W3C home > Mailing lists > Public > public-webrtc@w3.org > January 2014

Re: What is missing for building "real" services?

From: cowwoc <cowwoc@bbs.darktech.org>
Date: Fri, 10 Jan 2014 11:59:46 -0500
Message-ID: <52D02702.4030908@bbs.darktech.org>
To: public-webrtc@w3.org
Same.

Gili

On 10/01/2014 2:51 AM, Simon Pietro Romano wrote:
> A HUGE +1 to this e-mail, in its entirety.
>
> Cheers,
>
> Simon
>
> Il giorno 10/gen/2014, alle ore 02:22, Alexandre GOUAILLARD ha scritto:
>
>> in total (and brutal) honesty,
>>
>> 1. Users are doing it today. They would not understand not to be able 
>> to use it. If webrtc does not provide it, application vendors will, 
>> one way or another. They are doing it already!
>>
>> 2. Discussion about user knowing or not are to protect us, not them. 
>> It's a little bit like democracy and voting (especially for MTI 
>> codecs :D ): do you prevent people that you perceived as stupid, or 
>> misinformed, or just plain wrong to vote? No, you assume they are 
>> adults and they know what they are doing. The best you can do is to 
>> make sure, as much as possible that they know. If they don't know and 
>> don't believe they won't care anyway, if they know and care, they 
>> might appreciate your effort to protect them, but most likely they 
>> will feel patronized. It feels a little bit like DRM protection for 
>> games: a solution that does not prevent bad things from happening, 
>> but prevent some rightful users to use the software (i.e. a lose-lose 
>> situation). Wait for the first plugin that propose that, and see how 
>> popular it will be.
>>
>> 4. Our point of view (and it might not be shared by other, but I 
>> think it's important to state it so it appears that feedback from dev 
>> and real world are expressed and read) is that if you need a plugin 
>> for anything else than a temporary situation where a feature is not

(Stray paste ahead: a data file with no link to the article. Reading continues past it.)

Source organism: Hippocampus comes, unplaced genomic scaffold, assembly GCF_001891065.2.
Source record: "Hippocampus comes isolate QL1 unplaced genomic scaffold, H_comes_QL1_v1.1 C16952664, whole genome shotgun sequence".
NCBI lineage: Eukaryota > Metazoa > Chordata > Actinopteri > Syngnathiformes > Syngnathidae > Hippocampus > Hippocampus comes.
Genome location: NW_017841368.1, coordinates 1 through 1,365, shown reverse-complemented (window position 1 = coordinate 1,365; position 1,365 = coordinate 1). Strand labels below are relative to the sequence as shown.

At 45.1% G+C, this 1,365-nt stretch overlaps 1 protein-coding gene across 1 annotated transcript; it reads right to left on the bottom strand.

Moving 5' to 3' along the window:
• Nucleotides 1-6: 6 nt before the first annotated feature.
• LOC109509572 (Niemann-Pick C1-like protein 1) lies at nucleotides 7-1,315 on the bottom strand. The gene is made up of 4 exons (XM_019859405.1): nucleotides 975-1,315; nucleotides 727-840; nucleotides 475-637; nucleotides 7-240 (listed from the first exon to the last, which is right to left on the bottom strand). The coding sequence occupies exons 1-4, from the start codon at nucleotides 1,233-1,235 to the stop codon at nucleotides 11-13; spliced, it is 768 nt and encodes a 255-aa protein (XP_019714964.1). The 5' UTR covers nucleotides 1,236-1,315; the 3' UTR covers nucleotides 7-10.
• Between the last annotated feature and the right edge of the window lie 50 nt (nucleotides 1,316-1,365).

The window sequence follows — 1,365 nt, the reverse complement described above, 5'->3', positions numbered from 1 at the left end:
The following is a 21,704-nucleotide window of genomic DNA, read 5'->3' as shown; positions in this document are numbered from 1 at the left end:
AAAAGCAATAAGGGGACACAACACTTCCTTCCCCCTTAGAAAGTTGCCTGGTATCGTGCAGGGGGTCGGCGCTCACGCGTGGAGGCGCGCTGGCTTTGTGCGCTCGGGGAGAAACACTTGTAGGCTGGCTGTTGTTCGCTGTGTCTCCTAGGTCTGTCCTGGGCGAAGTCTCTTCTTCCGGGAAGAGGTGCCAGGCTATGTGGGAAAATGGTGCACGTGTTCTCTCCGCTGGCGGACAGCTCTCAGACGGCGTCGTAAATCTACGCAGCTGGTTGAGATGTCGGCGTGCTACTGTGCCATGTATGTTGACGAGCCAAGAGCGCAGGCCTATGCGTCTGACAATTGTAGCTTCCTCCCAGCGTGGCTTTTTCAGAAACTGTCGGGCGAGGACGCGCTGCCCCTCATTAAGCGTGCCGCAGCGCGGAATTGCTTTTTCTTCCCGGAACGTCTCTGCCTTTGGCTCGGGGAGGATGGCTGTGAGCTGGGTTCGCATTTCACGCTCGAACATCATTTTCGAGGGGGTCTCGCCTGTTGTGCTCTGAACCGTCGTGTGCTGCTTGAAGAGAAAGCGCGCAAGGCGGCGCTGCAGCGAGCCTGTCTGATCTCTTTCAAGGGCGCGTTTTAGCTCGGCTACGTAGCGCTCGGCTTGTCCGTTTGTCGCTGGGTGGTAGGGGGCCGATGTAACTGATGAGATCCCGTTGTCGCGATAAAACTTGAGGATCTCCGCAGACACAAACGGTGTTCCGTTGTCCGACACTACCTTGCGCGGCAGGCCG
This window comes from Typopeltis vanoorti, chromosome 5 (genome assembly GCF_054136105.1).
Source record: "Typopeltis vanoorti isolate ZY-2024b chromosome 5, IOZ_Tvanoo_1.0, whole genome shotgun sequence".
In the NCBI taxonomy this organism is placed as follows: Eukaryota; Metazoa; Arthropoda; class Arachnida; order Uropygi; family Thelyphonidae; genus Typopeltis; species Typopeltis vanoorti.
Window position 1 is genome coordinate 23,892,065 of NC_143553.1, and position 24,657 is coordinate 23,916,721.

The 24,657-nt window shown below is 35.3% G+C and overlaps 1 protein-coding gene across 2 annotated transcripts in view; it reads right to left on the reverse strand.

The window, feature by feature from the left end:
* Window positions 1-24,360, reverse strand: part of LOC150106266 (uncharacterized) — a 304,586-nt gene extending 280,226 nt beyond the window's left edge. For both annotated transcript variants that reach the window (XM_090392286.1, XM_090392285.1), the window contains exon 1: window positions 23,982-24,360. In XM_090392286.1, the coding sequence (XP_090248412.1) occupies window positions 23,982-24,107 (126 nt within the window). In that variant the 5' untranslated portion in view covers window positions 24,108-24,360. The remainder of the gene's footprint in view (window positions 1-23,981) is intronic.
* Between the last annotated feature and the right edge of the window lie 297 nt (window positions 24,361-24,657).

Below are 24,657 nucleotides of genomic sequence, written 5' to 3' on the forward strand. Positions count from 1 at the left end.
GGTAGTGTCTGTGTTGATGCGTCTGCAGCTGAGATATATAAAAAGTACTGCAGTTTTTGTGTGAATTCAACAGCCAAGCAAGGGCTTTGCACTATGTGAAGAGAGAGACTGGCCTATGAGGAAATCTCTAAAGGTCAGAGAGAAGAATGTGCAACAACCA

>> yet implemented, then the standardization process as failed, and/or 
>> the pledge of webrtc is dead. After all, almost everything that 
>> webrtc propose in term of feature (gross exaggeration, but stay with 
>> me here), was from most of the user perspective, already available 
>> with flash/java, so it's plugin for plugin.
>>
>> 3. See this entire e-mail as an expression of my frustration:
>> - yes, everybody agrees it s important
>> - yes, chrome as *an* implementation
>> - yes, we all agree it's sensitive, and there are a lot of identified 
>> scenarii where things would go wrong.
>> but can we for the love of all the good things out there, not stay 
>> stuck at the above three lines and come up with something, anything, 
>> that enable it without a plugin or an extension (but with care and 
>> with some fences around it to prevent).
>> I get the feeling that we have been stuck at  the above three points 
>> for one year now, and I m reaching the point where I will have to put 
>> it in a plug in, and I hate it with passion. I also hate the idea of 
>> realizing that the other companies that took flash back end and 
>> disguise them as webrtc, and/or made plugins, not following the 
>> webrtc promise, are not cynical but simply practical.
>>
>> I certainly don't know enough about the subject even though I read 
>> all the cited draft, specs and related discussion online, and I don;t 
>> have the experience that some (most) of you guys here have. But It